“The Securities and Exchange Commission today charged a penny stock trader in Santa Cruz, California, with conducting a fraudulent pump-and-dump scheme in the stock of a biotechnology company by making hundreds of misleading statements in an online investment forum, including a false assertion that the company had developed an ‘approved’ COVID-19 blood test.

“According to the SEC’s complaint, beginning around March 2, 2020, Jason C. Nielsen attempted to drive the stock price of Arrayit Corporation securities higher using online posts encouraging investors to purchase shares, including numerous messages repeating the false assertion regarding an approved COVID-19 test, without telling them about his large position in Arrayit stock or his plans to sell the shares while others were buying. Nielsen also allegedly created the false impression of high demand for Arrayit stock by placing and subsequently canceling several large orders to purchase shares in a tactic known as ‘spoofing.’ According to the SEC’s complaint, Nielsen made approximately $137,000 in six weeks, but based on questions regarding the accuracy and adequacy of publicly available information concerning Arrayit, the SEC temporarily suspended trading in Arrayit securities on April 13, 2020, before Nielsen was able to profit further from the scheme.”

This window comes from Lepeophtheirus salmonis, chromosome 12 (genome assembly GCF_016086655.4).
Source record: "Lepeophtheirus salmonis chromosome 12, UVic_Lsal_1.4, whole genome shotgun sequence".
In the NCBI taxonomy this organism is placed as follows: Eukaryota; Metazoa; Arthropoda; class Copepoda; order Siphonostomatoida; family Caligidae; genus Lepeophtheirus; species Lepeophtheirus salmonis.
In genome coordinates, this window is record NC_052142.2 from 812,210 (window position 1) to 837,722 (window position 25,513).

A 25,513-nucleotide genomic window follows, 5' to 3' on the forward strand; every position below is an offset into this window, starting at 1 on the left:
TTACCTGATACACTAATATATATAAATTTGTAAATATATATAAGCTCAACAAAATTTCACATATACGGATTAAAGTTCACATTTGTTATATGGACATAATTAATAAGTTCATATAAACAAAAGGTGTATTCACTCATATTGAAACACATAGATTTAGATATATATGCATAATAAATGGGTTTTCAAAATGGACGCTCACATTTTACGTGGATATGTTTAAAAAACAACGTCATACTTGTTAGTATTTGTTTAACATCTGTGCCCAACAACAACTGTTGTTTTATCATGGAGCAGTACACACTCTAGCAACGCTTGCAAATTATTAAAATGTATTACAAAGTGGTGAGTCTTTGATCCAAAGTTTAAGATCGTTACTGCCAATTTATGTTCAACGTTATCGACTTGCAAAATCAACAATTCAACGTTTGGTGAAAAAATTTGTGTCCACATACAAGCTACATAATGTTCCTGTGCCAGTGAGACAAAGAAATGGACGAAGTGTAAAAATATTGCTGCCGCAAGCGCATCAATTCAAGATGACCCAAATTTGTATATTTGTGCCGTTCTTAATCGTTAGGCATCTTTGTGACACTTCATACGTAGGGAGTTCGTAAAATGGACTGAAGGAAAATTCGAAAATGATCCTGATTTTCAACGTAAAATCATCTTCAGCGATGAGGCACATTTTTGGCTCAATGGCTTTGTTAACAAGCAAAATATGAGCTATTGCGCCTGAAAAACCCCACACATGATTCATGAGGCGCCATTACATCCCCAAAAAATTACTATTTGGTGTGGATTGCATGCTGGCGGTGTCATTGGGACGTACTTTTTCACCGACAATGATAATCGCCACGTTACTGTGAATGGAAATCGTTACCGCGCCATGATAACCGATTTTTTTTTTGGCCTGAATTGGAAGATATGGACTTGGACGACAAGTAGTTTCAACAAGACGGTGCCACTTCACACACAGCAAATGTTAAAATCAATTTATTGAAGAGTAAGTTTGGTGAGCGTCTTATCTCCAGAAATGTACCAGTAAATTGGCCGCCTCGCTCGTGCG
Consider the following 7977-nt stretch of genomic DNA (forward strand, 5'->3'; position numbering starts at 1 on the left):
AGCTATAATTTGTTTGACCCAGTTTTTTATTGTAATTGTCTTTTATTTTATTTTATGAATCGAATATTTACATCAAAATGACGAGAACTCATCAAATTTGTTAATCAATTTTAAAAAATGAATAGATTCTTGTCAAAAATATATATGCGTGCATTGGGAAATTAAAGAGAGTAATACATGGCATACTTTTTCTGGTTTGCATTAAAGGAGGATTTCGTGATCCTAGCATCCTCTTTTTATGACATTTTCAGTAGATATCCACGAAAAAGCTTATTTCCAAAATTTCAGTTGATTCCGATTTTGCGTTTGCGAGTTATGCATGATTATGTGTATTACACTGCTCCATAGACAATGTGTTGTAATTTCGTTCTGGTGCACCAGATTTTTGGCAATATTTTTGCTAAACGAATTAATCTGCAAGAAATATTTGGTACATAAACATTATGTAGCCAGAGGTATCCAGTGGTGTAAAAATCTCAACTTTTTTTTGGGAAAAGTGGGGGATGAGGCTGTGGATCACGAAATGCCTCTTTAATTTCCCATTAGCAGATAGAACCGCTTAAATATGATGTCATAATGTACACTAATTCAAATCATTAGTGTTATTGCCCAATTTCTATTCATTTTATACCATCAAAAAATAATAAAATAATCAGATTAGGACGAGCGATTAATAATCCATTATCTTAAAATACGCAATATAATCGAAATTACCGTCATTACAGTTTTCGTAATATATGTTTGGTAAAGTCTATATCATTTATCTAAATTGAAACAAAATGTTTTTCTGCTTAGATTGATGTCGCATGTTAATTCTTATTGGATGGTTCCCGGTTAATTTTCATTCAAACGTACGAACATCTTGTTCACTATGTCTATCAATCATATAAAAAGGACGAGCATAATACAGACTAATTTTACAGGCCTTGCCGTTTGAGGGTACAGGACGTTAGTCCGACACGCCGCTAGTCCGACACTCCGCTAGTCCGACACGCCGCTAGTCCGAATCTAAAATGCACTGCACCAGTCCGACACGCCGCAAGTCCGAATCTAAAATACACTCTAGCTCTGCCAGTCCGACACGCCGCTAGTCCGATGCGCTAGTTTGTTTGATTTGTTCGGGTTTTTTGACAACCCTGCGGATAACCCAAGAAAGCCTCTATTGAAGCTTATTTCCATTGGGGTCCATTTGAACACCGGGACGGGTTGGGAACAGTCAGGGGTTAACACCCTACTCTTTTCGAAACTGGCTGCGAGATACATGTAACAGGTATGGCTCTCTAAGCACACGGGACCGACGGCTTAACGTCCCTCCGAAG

Ruppert noted that FINRA has recently released Regulatory Notice 20-13, “specifically related to what we’re seeing that would impact firms related to the COVID-19 activity.”

Find Regulatory Notice 20-13 here.

He continued, “For investors, if you go to FINRA’s web site under Investor Insights, there’s a number of fraud alerts that we put out there. So, the latest one that went out in early May was fraud in your investment accounts during COVID-19. The one thing I also point out with these Investor Insights is that at the bottom of the document, we also provide a specific action items that, from investors wanting to report fraudulent activity with the ability to use either FINRA’s website, the SEC’s website, the FBI’s website or other state regulators, state securities or the FTC. But we also list in our fraud and COVID-19 update specific websites where you could go for more information.

“So FINRA has set up a COVID-19 web page specifically for updates, but the SEC, the CFTC, the Federal Trade Commission, the CFPB, as well as the Better Business Bureau, the North American Securities Administrator, the FBI, the Secret Service, DHS and the CDC have websites, of which we provide links to most of those from our website. We’ll serve as a hub that will allow you to keep track of the number of schemes that are proliferating during this time, but also specific examples and specific tips for what you as a broker-dealer, as a compliance or risk professional in a member firm, or even what an investor can do to avoid particular scams and really kind of check what they’re seeing.”

FINRA is a self-regulatory organization which was formed in 2007 when the regulatory arms of NASD and NYSE merged.

Ruppert noted that when he was an FBI agent, he had previously dealt with NASD.

“So, back when I was a young FBI agent in the 90s, it wasn’t FINRA it was the NASD that since merged into FINRA, but there’s always been a very close working relationship in terms of either getting referrals or facilitating investigations with documentation, follow up basis between law enforcement and the securities regulators and what we do,” Ruppert said.